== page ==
In Quest Diagnostics Clinical Laboratories, Inc. v. T.A. “Tim” Barfield, Jr., Secretary, Department of Revenue, State of Louisiana; and the State of Louisiana, Louisiana Court of Appeal, First Circuit, Docket No. 2015-CA-0926 (September 9, 2016), the Louisiana Court of Appeal, First Circuit recently confirmed that Louisiana was a “location-of-performance” state when sourcing service-based receipts for corporate income tax apportionment purposes. We say “was” because the Louisiana Legislature amended the underlying statute this summer to expressly adopt market sourcing, in Act No. 8 of the Second Extraordinary Session. This decision, however, may present refund opportunities for numerous taxpayers who prior to 2016 may have sourced to Louisiana a wide range of receipts – perhaps not limited to services alone – based on a market-sourcing method.
Hurricanes Scramble Tax Returns, Too
Prior to Hurricane Katrina, Quest Diagnostics Clinical Laboratories, Inc. (“Quest”) performed medical diagnostic testing services such as blood testing and screening at a regional laboratory near New Orleans. Because its patients and the laboratory servicing them were both within the state, its Louisiana sales factor essentially would have been the same under either a traditional cost-of-performance or market-sourcing scheme. Thus, there was no need to make such a distinction when gathering its apportionment data.
After Katrina destroyed the Louisiana lab in August 2005, the company relocated its operations and most of its employees to another facility in Texas, and it began processing the specimens from its Louisiana patients at that lab. Following Katrina, however, the company did not immediately update its apportionment data collection practices to account for the fact that the services were no longer being performed in the same location as the patients.
As a result of this oversight, for the latter part of 2005 and all of 2006 it mistakenly attributed to Louisiana considerable revenue for services which in fact were performed in Texas. Quest realized its data collection error during a subsequent audit, and filed amended returns solely to correct its sales numerator to reflect the out-of-state performance of those services. The Department refused to process the amended returns, effectively denying the refunds generated by this apportionment change.
The “Quest” for Sourcing Certainty
Prior to the extensive legislative amendments enacted this summer, service enterprises apportioned their income based on a two-factor payroll and sales ratio under La. R.S. 47.287.95(D), which explicitly sourced to Louisiana “the revenue from services performed in this state.” That subsection, however, defined “service enterprises” only to include those service businesses “in which the use of property is not a substantial income producing factor.” The immateriality of property in generating these service enterprises’ income was the basis for using a two-factor rather than a three-factor formula. In the Court’s words, “[t]hat the legislature would do this makes perfect sense.”
The Department successfully argued that Quest’s reliance upon highly-specialized technical equipment in rendering its diagnostic testing services removed it from Subsection (D), forcing it instead to use the catch-all three-factor formula set forth in Subsection (F). That subsection applied to any taxpayers not covered by the industry-specific provisions of Subsections (A) through (D), including service providers for whom property is a substantial income producing factor. Subsection (F) sourced to Louisiana all “net sales made in the regular course of business” as well as “other gross apportionable income attributable to this state.” It did not, however, directly cross-reference the location-specific sourcing rule under Subsection (D) or contain its own guidance in this regard.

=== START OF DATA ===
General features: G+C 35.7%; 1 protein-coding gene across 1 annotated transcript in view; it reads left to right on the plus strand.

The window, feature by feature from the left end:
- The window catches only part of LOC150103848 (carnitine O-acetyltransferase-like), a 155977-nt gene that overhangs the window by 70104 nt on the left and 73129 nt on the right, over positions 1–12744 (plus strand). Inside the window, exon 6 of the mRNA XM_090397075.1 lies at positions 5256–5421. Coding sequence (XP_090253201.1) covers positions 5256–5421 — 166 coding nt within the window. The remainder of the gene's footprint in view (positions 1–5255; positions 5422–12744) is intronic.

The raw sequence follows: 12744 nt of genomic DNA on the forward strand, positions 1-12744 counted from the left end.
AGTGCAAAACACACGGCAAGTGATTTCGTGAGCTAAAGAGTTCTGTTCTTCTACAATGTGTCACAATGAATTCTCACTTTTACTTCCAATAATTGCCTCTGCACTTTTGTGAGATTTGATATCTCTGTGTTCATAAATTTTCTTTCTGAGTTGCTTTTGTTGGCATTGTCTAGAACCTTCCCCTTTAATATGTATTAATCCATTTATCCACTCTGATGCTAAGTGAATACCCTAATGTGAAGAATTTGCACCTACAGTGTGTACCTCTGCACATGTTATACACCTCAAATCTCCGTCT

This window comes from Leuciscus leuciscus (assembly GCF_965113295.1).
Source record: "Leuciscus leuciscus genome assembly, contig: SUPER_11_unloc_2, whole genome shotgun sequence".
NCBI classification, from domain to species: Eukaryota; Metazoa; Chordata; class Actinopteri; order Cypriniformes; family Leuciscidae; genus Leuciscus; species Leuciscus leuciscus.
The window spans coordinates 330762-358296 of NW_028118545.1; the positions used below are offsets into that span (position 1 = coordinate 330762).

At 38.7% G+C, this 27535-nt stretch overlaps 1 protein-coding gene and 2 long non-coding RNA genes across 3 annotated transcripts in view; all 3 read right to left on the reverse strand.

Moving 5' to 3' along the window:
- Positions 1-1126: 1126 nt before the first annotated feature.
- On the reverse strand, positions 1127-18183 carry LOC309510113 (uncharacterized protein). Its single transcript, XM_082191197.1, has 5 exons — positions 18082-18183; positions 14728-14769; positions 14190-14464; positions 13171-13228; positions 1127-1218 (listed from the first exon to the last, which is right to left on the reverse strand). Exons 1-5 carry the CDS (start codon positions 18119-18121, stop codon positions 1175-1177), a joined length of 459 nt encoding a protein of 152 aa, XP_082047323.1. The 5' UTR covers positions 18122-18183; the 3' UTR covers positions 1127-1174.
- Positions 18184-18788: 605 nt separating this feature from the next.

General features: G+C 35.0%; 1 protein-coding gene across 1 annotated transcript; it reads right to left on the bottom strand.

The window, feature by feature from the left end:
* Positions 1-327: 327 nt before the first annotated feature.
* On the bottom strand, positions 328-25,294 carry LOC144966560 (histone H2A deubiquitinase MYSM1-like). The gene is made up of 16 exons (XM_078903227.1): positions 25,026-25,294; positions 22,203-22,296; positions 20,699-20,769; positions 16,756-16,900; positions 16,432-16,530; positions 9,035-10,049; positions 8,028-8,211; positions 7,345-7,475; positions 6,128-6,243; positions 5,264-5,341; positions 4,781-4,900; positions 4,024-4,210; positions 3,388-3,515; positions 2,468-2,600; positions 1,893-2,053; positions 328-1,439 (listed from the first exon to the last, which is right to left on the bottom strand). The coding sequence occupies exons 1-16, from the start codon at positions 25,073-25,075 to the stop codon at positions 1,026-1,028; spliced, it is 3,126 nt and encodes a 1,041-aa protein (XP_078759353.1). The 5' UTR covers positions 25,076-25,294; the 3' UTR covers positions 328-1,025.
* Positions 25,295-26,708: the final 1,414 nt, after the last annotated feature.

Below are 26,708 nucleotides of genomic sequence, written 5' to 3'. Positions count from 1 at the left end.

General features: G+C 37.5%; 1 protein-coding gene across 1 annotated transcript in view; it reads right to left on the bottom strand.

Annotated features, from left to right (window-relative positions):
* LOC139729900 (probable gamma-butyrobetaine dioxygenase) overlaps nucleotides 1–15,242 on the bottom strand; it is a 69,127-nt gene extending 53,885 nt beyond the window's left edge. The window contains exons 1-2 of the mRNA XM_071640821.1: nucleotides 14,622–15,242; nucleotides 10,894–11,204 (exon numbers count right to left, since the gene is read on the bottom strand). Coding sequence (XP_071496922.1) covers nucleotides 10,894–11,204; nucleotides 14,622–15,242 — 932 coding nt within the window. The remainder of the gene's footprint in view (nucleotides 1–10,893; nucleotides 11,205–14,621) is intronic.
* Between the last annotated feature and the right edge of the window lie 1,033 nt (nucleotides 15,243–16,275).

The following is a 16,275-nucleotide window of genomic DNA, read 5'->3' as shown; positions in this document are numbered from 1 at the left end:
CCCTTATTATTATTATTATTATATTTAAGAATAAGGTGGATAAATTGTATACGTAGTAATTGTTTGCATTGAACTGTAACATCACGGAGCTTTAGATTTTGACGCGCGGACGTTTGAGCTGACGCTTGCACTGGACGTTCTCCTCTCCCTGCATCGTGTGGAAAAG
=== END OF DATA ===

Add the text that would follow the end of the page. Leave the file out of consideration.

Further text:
The Department first argued that Quest’s services were “net sales made in the regular course of business” and sourced to Louisiana, but the Court rejected this position based on the Department’s own regulation that clearly limited that phrase to sales of tangible property, not sales of intangible items such as service.
The Department then argued that the phrase “other gross apportionable income attributable this state” as used under Subsection (F) required sourcing based on the patient’s location (market sourcing), even though the virtually identical phrase used in Subsection (D) clearly required sourcing based on the “location of performance.” The Court rejected this argument, stating that it could find “absolutely no indication” that the Legislature intended to source services differently under Subsections (D) and (F) when the only difference between those provisions was whether to include or exclude a property factor from the apportionment formula.
“Indeed, we can conceive of no plausible reason why the sourcing of income for the
revenue factor in Subsection (F) would be different from that in Subsection (D).”
Because Subsection (D) unambiguously required use of a “location-of-performance” sourcing method, that same method must be used under Subsection (F). Quest argued, and the Court agreed, that absent a statutory amendment by the Legislature, the Department had no authority to source these Texas-based receipts to the state, and the Court awarded Quest the refund requested on the amended returns.
Refund Claims May Exist
For periods prior to 2016, the Quest decision confirms that Louisiana has always been a location-of-performance state in sourcing service based receipts. To the extent any taxpayers reported those receipts to the state on a market-sourcing method when a location-of-performance method would have produced a lesser tax liability, those taxpayers should investigate their data to determine if refund claims may exist. Refund claims for the 2012 income tax year will generally prescribe on December 31 of this year.